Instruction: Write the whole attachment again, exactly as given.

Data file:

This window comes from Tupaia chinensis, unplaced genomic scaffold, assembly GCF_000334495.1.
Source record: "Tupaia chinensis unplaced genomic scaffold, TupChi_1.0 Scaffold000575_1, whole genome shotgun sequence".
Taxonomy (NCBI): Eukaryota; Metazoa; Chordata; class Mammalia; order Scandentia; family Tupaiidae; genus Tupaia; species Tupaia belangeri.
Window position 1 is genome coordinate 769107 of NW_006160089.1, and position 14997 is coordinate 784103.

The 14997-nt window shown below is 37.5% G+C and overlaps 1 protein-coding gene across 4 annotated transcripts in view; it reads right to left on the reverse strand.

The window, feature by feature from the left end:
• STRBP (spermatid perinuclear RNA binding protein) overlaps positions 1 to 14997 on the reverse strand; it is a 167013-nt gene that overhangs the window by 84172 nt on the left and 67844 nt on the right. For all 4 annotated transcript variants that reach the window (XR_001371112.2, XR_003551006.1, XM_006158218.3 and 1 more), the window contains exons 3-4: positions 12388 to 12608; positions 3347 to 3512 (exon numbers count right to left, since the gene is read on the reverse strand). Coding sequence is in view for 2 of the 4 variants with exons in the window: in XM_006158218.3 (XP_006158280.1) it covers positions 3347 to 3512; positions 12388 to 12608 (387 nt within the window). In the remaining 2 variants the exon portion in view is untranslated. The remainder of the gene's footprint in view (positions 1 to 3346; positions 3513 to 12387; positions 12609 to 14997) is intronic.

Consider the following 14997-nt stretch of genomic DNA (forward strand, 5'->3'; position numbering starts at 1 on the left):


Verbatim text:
This window comes from Tupaia chinensis, unplaced genomic scaffold, assembly GCF_000334495.1.
Source record: "Tupaia chinensis unplaced genomic scaffold, TupChi_1.0 Scaffold000575_1, whole genome shotgun sequence".
Taxonomy (NCBI): Eukaryota; Metazoa; Chordata; class Mammalia; order Scandentia; family Tupaiidae; genus Tupaia; species Tupaia belangeri.
Window position 1 is genome coordinate 769107 of NW_006160089.1, and position 14997 is coordinate 784103.

The 14997-nt window shown below is 37.5% G+C and overlaps 1 protein-coding gene across 4 annotated transcripts in view; it reads right to left on the reverse strand.

The window, feature by feature from the left end:
• STRBP (spermatid perinuclear RNA binding protein) overlaps positions 1 to 14997 on the reverse strand; it is a 167013-nt gene that overhangs the window by 84172 nt on the left and 67844 nt on the right. For all 4 annotated transcript variants that reach the window (XR_001371112.2, XR_003551006.1, XM_006158218.3 and 1 more), the window contains exons 3-4: positions 12388 to 12608; positions 3347 to 3512 (exon numbers count right to left, since the gene is read on the reverse strand). Coding sequence is in view for 2 of the 4 variants with exons in the window: in XM_006158218.3 (XP_006158280.1) it covers positions 3347 to 3512; positions 12388 to 12608 (387 nt within the window). In the remaining 2 variants the exon portion in view is untranslated. The remainder of the gene's footprint in view (positions 1 to 3346; positions 3513 to 12387; positions 12609 to 14997) is intronic.

Consider the following 14997-nt stretch of genomic DNA (forward strand, 5'->3'; position numbering starts at 1 on the left):